After lunch, we climbed a bit more and came to another beaver pond and a boardwalk that runs parallel with the dam. I was excited to see the infrastructure of the dam up close and personal. We also noticed that there was a beaver lodge at some length from the dam. My boyfriend pointed out that delicate white, yellow, and purple violets dotted the dam. Naturally, he dutifully recorded loads of spring wildflowers on iNaturalist throughout our route. I understood why they are called the Green Mountains. Of particular note were the spring beauties (Claytonia), starflower (Lysimachia), painted Trilium, and blue-bead lily (Clintonia). 

Well in advance of dark, we reached a fast-moving stream with rapids. Congdon Shelter was only a mile away, perched along the stream. The water quality in the Green Mountains is excellent. We filtered, though we probably didn’t need to. We rolled into camp and set up our two-person tent. The black flies were really abundant at this shelter, which is why we didn’t want to sleep on the open-air bunks in the shelter. We built a fire and cooked a spicy mac n cheese dish with bell pepper. I’ve spotted a common theme. Um, can you tell we love cheese?!? We shared our meal with ‘Plant/Faceplant’, a young male AT thru-hiker who had like zero fat content. We swapped stories with ‘Johnny Walker,’ an experienced thru-hiker who always solo hikes and sleeps in a hammock. He likes to eat raw and has found dried seaweed to be a nutritious addition to any meal. Did I mention the hiker logs. Funny stuff. Really entertaining. There are all types out there hiking. Some are nuts. Some are meticulous. That’s the fun of the trail. The only not-so-fun part is trying to sling and secure a bear bag full of food over a limb at the proper height. But definitely necessary in the mountains.

Beaver dam

On Sunday morning we awoke and ate instant oatmeal for breakfast. We were the last ones out of camp. I slept like a rock that night. Best sleep of my life. Walking all day with a pack on your back will do that. Also, the temperature was just perfect in my sleeping back. Not too hot, not too cold. Just right. Like baby bear. We retraced our 7.2-mile route on Sunday back to Seth Warner. The only difficult part of the trail was trying not to sink into mud or slip on the flooded rocks in the early section of the hike. We had a pleasant conversation with an old guy called ‘Gray ghost’ at a snack break. He said something that struck me. Something to the extent of how walking the trail and being immersed in nature is the ‘real world’. Not the world that we’ve constructed. Yea, trail names are kinda fun. There is a sort of anonymity to them, but also a lore, myth, or legend implied.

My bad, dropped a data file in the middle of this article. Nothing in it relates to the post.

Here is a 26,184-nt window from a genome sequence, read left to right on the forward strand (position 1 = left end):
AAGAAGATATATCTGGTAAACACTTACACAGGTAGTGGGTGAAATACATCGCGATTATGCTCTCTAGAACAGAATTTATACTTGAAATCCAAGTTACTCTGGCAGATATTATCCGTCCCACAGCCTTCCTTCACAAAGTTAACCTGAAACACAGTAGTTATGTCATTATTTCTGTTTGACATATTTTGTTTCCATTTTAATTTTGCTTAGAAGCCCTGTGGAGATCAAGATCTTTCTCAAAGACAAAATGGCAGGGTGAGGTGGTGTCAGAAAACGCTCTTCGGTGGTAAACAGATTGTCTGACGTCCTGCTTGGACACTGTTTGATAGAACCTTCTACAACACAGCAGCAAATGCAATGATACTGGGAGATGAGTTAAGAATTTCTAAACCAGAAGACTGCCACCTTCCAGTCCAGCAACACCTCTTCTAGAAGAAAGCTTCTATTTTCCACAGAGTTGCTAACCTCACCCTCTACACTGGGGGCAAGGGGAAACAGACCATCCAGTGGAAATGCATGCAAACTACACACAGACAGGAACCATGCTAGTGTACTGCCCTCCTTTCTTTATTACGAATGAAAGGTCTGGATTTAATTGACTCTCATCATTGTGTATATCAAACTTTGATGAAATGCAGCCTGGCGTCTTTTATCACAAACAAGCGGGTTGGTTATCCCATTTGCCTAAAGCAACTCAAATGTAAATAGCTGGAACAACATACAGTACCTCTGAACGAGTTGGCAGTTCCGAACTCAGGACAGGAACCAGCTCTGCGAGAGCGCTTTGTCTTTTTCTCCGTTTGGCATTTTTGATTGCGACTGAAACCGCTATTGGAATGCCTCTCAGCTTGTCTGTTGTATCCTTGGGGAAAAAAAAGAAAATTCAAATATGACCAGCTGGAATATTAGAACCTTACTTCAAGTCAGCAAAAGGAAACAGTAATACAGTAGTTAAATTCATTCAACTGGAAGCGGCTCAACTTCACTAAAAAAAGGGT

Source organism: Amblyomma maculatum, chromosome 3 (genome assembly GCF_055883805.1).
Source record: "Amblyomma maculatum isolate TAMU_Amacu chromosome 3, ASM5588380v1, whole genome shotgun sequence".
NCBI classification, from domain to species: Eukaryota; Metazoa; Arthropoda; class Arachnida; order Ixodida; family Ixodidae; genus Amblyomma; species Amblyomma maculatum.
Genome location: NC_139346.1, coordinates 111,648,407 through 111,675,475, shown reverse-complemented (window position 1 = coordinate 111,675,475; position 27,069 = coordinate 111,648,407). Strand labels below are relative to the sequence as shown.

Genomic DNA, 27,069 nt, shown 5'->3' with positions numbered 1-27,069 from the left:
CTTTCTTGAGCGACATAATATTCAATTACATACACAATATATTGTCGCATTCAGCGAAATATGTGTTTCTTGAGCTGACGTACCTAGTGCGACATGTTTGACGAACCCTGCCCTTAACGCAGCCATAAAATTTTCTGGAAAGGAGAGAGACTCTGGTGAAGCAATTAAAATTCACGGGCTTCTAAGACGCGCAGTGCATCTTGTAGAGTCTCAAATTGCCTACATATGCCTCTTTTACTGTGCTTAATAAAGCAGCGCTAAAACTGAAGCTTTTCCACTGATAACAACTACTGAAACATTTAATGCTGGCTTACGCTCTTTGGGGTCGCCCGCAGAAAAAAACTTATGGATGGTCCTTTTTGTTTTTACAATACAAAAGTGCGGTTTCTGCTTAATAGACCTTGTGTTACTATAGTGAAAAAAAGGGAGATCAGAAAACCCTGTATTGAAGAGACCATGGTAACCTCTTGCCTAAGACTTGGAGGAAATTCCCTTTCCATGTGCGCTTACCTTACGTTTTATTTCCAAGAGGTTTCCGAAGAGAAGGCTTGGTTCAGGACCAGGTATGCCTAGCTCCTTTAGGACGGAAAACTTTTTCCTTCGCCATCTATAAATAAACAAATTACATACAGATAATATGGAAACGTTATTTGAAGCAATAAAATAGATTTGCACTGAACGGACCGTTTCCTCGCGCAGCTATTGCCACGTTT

Once we reached the powerline cut, greeted by the plucky British soldier lichen (Claydonia), I knew we had a long downhill coming up. We really zoomed through that section. But, I should point out that going downhill is harder on the knees and requires greater concentration to avoid misteps and tumbles. I found and used a walking stick for the downhill portions of the hike. Definitely allowed me to redirect some of the force to the stick rather than my knees. I had hot spots on my heels by this time, that refused to be covered by duct tape, despite my best efforts. Sweat is a baddy. So is friction.

When we made it back to our car, we hadn’t showered since Friday morning and felt pretty ripe. We had a beautiful drive ahead of us through the Berkshires. We were tired but happy that we had spent the weekend experiencing the wild beauty of the Green Mountains. I’ll always remember my first time backpacking on the LT. I learned that I much prefer backpacking on a trail system with shelters, because you get to meet interesting people and share in a sense of community. I’m looking forward to doing this again on a different stretch of the LT or even on the AT.

Red eft life stage of the eastern newt. Warning: I’m toxic!

CONCLUSION: BACKPACKING IS HARD WORK BUT ITS REWARDING. And sometimes, you’ll get lucky and see a red eft… or a beaver… or something you don’t often see in your every day life.


Did you enjoy this story? Be sure to check out my previous posts:

JUN-AUG: Tales from a far-flung forest: parts 1, 2, and 3

MAY: We can be heroes! Finding your community on iNaturalist

FROM 2016: The health benefits of yoga: A scientific perspective.